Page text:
PC gamers who own NVIDIA's (NVDA 2.84%) latest graphics cards will soon have access to a number of new features, one of which had previously been exclusive to Sony's (SONY 1.66%) PlayStation 4. The update should make NVIDIA's cards more attractive, and help it further increase its market share dominance over rival AMD (AMD 0.32%).
NVIDIA introduces GameStream Co-Op
Owners of Sony's PlayStation 4 can take advantage of a feature called Share Play. It requires an active subscription to Sony's PlayStation Plus service, but allows PlayStation 4 owners to play games with friends online.
Of course, online multiplayer has existed for years, but Share Play is quite different. Rather than play against each other in Call of Duty matches or cooperatively in World of Warcraft, Share Play literally mimics the experience of playing a game with a friend in the same room on the same television. If it's a game designed for just one player, the host player can remotely "hand" their controller over to their friend.
NVIDIA's forthcoming update to Geforce Experience -- its driver software suite -- includes GameStream Co-Op, a service that functions almost identically to the PlayStation 4's Share Play. "GameStream Co-Op...lets you stream your game over the Internet to a friend and play together cooperatively -- just as if your friend was sitting in the chair next to you," NVIDIA writes.
NVIDIA's growing ecosystem of products and features
In the past, graphics cards were largely sold based on two factors: price and performance. But over the last few years, NVIDIA has been expanding the services and features exclusive to owners of its hardware, essentially building a sort of ecosystem around its cards.
GameStream Co-Op is the latest example, but just one in a long running series of advances. NVIDIA's Shield hardware -- which has included a tablet, handheld game console, and Android TV set-top box -- supports remote game streaming, allowing owners of NVIDIA's graphics cards to stream their PC games over the Internet to a corresponding Shield device -- a Shield set-top box attached to a TV in the den, perhaps, or a Shield tablet in a hotel room.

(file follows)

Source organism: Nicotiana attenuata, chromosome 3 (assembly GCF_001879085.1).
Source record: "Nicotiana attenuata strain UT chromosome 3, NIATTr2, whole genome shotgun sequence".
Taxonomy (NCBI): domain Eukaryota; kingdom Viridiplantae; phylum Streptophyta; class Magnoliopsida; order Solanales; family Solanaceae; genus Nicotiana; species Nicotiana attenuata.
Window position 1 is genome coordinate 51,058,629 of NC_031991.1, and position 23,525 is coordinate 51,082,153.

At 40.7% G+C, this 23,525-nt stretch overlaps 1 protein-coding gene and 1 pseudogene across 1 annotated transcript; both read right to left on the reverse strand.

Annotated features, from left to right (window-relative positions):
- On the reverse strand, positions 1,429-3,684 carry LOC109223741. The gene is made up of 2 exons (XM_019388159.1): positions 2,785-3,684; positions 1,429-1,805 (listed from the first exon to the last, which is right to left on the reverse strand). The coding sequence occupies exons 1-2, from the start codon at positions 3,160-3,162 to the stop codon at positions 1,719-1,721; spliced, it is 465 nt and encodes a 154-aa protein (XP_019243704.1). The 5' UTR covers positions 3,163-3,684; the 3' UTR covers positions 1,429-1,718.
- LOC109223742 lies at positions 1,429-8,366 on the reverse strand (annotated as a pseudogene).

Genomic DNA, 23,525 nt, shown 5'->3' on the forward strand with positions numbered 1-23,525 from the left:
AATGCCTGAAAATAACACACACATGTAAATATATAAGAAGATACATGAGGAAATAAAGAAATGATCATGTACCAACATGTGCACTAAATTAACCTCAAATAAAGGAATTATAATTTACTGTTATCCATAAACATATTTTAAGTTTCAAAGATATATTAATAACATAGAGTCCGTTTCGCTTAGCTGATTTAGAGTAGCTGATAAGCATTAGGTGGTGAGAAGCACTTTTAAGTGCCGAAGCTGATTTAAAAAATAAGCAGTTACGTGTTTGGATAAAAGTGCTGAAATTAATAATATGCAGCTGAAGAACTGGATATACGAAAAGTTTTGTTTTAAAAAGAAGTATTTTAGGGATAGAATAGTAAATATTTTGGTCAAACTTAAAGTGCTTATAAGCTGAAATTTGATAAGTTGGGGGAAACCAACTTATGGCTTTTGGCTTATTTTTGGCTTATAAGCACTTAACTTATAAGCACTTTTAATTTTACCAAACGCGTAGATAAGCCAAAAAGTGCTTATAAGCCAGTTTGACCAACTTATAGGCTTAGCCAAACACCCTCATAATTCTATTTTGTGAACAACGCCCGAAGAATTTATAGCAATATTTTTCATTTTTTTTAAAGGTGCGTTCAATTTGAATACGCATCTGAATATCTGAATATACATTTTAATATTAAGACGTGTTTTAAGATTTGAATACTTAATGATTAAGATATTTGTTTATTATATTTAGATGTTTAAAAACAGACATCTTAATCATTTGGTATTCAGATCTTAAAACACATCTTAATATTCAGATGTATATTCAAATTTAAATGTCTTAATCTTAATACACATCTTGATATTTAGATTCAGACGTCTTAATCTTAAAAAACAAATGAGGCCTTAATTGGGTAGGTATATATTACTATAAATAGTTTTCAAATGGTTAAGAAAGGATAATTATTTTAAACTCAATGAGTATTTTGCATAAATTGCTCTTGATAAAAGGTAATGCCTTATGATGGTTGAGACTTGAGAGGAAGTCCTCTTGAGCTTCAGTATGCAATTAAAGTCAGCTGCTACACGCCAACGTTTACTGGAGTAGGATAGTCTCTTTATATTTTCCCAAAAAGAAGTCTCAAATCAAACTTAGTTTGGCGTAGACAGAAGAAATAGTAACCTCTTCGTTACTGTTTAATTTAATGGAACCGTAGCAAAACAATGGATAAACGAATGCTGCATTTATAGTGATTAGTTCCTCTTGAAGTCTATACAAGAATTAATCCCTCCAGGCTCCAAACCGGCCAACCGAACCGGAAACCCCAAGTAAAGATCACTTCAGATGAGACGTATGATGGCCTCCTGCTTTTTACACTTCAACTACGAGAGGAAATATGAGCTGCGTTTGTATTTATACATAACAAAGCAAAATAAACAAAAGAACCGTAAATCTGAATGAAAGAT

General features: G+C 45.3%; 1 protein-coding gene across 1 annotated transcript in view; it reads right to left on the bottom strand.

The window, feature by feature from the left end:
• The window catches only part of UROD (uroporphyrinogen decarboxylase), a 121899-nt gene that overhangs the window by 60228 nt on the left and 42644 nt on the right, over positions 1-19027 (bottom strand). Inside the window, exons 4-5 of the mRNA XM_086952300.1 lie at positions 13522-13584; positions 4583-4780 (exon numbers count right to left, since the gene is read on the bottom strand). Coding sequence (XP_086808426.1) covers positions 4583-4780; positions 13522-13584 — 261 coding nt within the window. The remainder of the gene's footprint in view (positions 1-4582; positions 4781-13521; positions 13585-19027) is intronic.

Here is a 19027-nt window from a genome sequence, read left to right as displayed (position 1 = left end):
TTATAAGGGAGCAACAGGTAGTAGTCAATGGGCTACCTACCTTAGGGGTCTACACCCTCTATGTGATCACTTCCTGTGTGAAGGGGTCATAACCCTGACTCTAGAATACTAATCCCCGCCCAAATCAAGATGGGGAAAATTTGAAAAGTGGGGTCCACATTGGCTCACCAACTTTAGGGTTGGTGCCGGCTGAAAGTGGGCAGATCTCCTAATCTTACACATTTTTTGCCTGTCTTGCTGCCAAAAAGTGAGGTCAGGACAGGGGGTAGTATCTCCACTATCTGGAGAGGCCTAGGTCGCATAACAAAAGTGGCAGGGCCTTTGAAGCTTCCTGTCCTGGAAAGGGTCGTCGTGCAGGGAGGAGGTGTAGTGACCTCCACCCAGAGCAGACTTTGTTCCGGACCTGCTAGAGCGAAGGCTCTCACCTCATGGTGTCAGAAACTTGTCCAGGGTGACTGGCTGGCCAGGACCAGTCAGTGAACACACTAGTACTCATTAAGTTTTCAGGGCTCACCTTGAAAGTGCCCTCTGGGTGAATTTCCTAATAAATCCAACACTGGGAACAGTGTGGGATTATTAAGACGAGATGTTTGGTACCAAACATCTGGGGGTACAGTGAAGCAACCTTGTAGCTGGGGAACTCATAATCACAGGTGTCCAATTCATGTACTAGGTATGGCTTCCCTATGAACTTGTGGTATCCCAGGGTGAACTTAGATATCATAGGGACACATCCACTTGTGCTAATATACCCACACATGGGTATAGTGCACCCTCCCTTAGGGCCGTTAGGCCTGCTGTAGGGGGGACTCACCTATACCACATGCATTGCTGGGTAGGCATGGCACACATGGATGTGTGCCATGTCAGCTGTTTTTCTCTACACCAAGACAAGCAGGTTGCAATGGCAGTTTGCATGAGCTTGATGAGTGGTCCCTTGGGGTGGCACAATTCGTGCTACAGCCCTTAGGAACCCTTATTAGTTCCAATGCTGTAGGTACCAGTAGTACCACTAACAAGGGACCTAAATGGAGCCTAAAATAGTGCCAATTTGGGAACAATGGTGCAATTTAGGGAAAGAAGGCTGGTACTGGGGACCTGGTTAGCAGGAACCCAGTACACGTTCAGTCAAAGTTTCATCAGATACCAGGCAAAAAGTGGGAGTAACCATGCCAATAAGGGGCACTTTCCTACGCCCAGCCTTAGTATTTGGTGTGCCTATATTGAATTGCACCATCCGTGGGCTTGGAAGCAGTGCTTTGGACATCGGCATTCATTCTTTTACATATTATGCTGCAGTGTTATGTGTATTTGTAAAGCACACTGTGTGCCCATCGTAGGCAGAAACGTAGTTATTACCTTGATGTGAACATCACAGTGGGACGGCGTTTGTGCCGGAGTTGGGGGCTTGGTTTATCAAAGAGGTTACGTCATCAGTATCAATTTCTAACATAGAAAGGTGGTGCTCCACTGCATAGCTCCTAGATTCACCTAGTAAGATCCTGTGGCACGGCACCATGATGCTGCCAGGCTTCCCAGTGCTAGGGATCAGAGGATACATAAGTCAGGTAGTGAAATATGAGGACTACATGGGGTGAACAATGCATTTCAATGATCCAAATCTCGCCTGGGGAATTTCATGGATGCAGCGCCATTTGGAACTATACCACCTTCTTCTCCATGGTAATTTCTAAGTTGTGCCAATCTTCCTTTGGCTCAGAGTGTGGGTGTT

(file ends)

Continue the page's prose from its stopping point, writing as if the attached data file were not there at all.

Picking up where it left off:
NVIDIA's G-Sync technology improves graphical fidelity when one of NVIDIA's cards is paired with a compatible G-Sync monitor. NVIDIA has also rolled out features that make it easier for owners of its cards to record and share gameplay (called Shadowplay), including broadcasting live to Twitch. In addition to GameStream Co-Op, its latest update includes support for YouTube -- NVIDIA gamers will soon be able to upload their recorded clips directly to the video platform.
NVIDIA is dominating AMD
NVIDIA's share of the graphics card market has surged in recent quarters. According to a recent report from John Peddie Research, NVIDIA's cards accounted for more than 81% of the graphics cards sold last quarter. That's up from 62% in the same quarter last year.
Given that the graphics card market is a duopoly, NVIDIA's gains have come at the expense of its sole rival, AMD. Demand for AMD's cards has tumbled, as its market share has fallen from 37.9% in the second quarter last year to just 18% last quarter.
AMD has mimicked many of NVIDIA's advances -- in place of G-Sync, it offers FreeSync; in place of Shadowplay, it offers Game DVR -- but these updates have come only months after NVIDIA's. Even then, AMD has not managed to fully keep pace -- it has no Shield equivalent.
Updates like GameStream Co-Op may seem relatively insignificant, but overall, these features help set NVIDIA's cards apart from AMD's. With its market share surging, PC gamers clearly care.